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Data center CMBS must use ESG to attract big investors

Datacenter for storing large amounts of data, and is an important hub for the internet. APU installation, emergency power unit

US issuers should address concerns over energy consumption if they want to maximize the potential of one of the sector's most promising assets

Data centers used to be a niche property in CMBS, but with the rise of new technologies, it is becoming one of the few areas in a declining commercial real estate market that still offers stable performance and attractive returns.

However, recent deals have shown that issuers will have to hold their deals to higher ESG standards if they want prolonged success in the securitization market from the caliber of investors they need to succeed.

In the market for data centers, demand has been outpacing supply in recent years. The amount of data created and consumed is expected to grow sharply from 101.3 zettabytes in 2022, to 221.2 zettabytes in 2026. And this has translated into the securitization market. Deals backed by data centers have surpassed $3bn so far this year, twice as much as in 2022, around 10% of all US CMBS activity.

However, despite the fast growth, there is a reputational risk from data centers. In order to keep up with the demand from AI and cloud computing, data centers use an incredible amount of energy. They are in fact one of the most energy-intensive building types, consuming 10 to 50 times the energy per floor space of a typical commercial office building. Collectively, these spaces account for approximately 2% of total US electricity use.

One of the most prominent examples is Amazon, which is currently building a huge “data center valley” in Northern Virginia that will likely boast the energy consumption of a small city once complete. And existing properties are no better. As of 2022, Northern Virginia alone contained over 2,000 megawatts of capacity across more than 12m square feet.

This consumption is something that big investment firms simply cannot ignore. Even with the recent backlashes against ESG in parts of the US, most of the large investment firms are still climate conscious and have a large amount of investment committed to ESG strategies.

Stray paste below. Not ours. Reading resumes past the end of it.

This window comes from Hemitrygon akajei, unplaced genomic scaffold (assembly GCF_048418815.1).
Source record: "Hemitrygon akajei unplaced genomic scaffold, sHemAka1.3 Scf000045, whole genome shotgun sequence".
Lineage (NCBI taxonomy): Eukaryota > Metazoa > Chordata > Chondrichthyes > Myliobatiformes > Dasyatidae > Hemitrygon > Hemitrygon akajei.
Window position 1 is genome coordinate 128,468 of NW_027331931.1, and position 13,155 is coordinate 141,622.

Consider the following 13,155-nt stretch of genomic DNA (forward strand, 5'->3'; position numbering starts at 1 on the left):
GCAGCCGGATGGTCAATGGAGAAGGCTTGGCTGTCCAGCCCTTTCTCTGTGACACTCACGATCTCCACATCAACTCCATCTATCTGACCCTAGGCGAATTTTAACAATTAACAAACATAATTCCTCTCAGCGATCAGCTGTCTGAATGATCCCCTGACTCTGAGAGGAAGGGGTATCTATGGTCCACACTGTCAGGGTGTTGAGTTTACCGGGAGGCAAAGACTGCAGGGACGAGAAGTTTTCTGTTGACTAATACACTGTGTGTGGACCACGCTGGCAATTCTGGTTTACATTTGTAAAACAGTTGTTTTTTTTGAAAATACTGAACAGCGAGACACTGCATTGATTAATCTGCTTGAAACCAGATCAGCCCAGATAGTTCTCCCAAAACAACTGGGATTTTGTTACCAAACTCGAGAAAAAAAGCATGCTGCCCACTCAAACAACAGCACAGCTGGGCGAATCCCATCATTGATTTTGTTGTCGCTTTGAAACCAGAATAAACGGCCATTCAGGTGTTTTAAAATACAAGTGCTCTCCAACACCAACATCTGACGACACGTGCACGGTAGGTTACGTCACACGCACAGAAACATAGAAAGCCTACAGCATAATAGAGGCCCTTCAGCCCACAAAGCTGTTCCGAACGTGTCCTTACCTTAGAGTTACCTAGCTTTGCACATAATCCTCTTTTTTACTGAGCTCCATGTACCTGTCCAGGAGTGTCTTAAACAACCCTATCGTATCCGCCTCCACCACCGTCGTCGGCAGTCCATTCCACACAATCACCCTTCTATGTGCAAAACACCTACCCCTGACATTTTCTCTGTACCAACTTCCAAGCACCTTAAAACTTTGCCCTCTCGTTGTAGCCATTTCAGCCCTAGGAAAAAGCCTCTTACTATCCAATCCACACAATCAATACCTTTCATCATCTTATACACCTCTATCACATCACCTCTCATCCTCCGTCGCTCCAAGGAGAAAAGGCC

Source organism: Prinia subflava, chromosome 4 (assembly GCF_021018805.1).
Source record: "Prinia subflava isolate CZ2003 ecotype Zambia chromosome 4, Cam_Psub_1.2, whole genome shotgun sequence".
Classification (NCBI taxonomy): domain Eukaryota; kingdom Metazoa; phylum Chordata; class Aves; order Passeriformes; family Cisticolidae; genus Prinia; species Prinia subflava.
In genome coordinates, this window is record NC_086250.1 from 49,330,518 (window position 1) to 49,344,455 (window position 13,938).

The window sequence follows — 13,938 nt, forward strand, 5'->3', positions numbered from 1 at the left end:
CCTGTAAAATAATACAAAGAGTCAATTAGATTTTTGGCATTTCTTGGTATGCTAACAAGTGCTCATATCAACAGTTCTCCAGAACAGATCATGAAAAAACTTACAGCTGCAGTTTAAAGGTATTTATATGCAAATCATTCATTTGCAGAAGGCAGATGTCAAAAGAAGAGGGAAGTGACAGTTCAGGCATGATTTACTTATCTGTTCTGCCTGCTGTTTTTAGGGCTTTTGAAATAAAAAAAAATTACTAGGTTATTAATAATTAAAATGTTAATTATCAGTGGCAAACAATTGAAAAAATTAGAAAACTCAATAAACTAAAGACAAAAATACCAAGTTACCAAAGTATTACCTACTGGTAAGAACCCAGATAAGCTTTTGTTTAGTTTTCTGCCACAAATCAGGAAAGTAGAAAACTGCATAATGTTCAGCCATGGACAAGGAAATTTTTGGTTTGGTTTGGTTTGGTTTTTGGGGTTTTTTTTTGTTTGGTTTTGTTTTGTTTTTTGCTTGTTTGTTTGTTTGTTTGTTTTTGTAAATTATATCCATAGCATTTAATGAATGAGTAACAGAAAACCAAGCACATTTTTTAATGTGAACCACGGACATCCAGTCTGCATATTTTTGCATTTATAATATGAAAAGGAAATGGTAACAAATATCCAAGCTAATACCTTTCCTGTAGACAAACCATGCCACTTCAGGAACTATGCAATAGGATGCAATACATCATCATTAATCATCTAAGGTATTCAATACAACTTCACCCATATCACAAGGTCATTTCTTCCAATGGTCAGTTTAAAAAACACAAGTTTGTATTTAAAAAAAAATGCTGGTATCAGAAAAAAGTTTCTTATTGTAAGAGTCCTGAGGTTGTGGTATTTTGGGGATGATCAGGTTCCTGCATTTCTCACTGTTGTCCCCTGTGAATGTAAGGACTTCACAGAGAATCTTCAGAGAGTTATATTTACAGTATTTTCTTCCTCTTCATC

Blackrock, for example, which manages $7.96tr, has a total of $475bn invested in dedicated sustainable or ESG strategies across the company's actively and passively managed investment portfolios. Across the country, sustainable assets have doubled over the past three years, reaching $255bn at the end of last year.

More importantly, despite murky regulations and an arguably pay-to-play ratings market in the US, big investors still seem more willing to invest in bonds that carry an ESG label.

The recent deal from Digital Realty Trust for example, DC 2023-DC, is one of the first to be backed by data centers that was certified as a green bond. Thanks to its green bond status it attracted more big name investors with ESG mandates, and was four times subscribed in almost all tranches, landing at tighter spreads than almost all of the other data center deals this year.

Another deal from Blackstone, BX 2023-VLT2, on the other hand, which was not given the same green credentials, landed 45bp wider in the AAA tranche. The bottom tranches were even priced wider than guidance, despite having a bigger and more experienced sponsor. The disparity here shows that in data center CMBS, at least, the greenium exists.

But in the world of data centers; returns and performance aren’t everything. If issuers want the asset class to grow faster and attract big investors, they must make sure the deals come with high ESG standards. Otherwise, larger investors be forced to take a pass on one of the few good asset classes left in a weak CRE market.